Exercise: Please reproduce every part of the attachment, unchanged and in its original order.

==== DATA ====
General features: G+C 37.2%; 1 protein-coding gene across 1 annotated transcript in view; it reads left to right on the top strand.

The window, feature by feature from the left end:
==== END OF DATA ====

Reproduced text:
General features: G+C 37.2%; 1 protein-coding gene across 1 annotated transcript in view; it reads left to right on the top strand.

The window, feature by feature from the left end: